October sales indicate the housing market is bouncing back, and the Greater Toronto and Vancouver areas are leading the way.
Sales last month were up 0.9% over September, even though listings declined 0.8%, which is in stark contrast to the August-to-September increase of 5%.
The Canadian Real Estate Association compiled the data, and another key finding was that October’s sales-to-new-listings ratio of 56.7% was up 1% from September, indicating the market is balancing.
Year-over-year sales in October decreased 4.3%, but the national average sale price of $505,937 was up 5%. However, the average sale price dropped to $383,000 when the GTA and GVA were removed from the equation.
REMAX Integra CEO Pamela Alexander says inventory is still tight in Canada’s two largest housing markets, but that signifies a return to a stable and predictable market. Fortunately, she says, it will be nothing like the beginning of 2016, when there was unusually high activity and homes sold well over value.
“It looks like it’s heading back to a normal market, like the one we’ve been experiencing for the last 10 years,” she said. “The market is trying to find its balance across the country, especially in its two biggest markets.”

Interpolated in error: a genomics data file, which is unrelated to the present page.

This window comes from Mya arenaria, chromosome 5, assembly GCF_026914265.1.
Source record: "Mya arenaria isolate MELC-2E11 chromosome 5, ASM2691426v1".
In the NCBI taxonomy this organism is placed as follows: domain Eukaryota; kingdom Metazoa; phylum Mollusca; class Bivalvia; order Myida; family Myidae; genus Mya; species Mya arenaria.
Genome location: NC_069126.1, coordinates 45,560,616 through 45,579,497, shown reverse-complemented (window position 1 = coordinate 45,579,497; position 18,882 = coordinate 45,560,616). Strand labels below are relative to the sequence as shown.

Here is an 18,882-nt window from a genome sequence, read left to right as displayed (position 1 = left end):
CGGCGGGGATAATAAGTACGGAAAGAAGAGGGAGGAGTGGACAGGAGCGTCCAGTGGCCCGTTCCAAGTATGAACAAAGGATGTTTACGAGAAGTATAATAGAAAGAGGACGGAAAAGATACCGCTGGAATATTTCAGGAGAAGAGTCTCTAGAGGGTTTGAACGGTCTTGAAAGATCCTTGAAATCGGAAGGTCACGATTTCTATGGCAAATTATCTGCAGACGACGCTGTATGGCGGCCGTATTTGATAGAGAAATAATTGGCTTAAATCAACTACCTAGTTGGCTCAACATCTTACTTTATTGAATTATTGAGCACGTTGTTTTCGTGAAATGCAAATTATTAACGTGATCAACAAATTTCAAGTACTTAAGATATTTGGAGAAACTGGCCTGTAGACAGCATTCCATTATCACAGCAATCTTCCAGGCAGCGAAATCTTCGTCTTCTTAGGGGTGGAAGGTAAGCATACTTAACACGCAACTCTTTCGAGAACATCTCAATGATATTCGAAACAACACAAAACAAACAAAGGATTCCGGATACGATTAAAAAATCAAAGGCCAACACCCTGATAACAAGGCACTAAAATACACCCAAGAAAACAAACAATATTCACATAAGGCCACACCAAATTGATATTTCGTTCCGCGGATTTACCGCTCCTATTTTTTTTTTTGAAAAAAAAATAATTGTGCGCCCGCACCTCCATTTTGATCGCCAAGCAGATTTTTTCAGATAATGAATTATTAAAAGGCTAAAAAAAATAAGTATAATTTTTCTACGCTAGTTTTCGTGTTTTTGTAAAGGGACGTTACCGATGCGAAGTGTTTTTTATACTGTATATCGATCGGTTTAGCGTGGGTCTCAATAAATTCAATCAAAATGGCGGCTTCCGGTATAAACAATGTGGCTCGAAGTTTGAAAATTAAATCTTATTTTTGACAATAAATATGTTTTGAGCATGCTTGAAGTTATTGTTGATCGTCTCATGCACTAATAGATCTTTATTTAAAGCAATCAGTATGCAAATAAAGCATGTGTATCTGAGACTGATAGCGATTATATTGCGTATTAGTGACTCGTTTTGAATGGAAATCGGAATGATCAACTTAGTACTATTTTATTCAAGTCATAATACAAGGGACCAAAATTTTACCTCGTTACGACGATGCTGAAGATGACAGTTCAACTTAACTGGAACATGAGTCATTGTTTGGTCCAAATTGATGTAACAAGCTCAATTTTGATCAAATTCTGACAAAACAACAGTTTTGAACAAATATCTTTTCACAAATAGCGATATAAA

Looking ahead through the remainder of 2017 and into next year’s first quarter, Alexander expects stable and healthy price growth, which she pegs in the five to 10% range, in accordance with robust market fundamentals, like immigration, strong employment and end-user consumer mentality.
However, inventory is below normal levels and will stay that way for the foreseeable future.
“Inventory is tightening up a little bit, but there’s still a bit more inventory than there was through the beginning of 2016,” she said. “We believe inventory will remain pretty tight. Right now we’re at two month’s supply, approximately, which is pretty tight by international standards. Inventory will continue to be in demand, and many markets are going to be driven by demand.”
Alexander doesn’t expect the B20 rule changes to have a major impact on the market, either. She believes consumers will adjust to the new rules, as they always do, and that the market always finds a way to adjust to the needs of supply and demand. As an example, she cited the land transfer tax, which is largely considered the price of doing business now in Toronto.
“There is still going to be price appreciation at the beginning of 2018, even with the mortgage rules,” said Alexander. “People are going to have to adjust to the new rules, but I think they’re going to do so. The stress test is giving people opportunities also to extend amortization periods, to offer variable rate mortgages—there are a lot of products out there and the banks don’t seem overly concerned. It will be a little bit different, but I believe that consumers will find a way to make it work.”
With files from The Canadian Press
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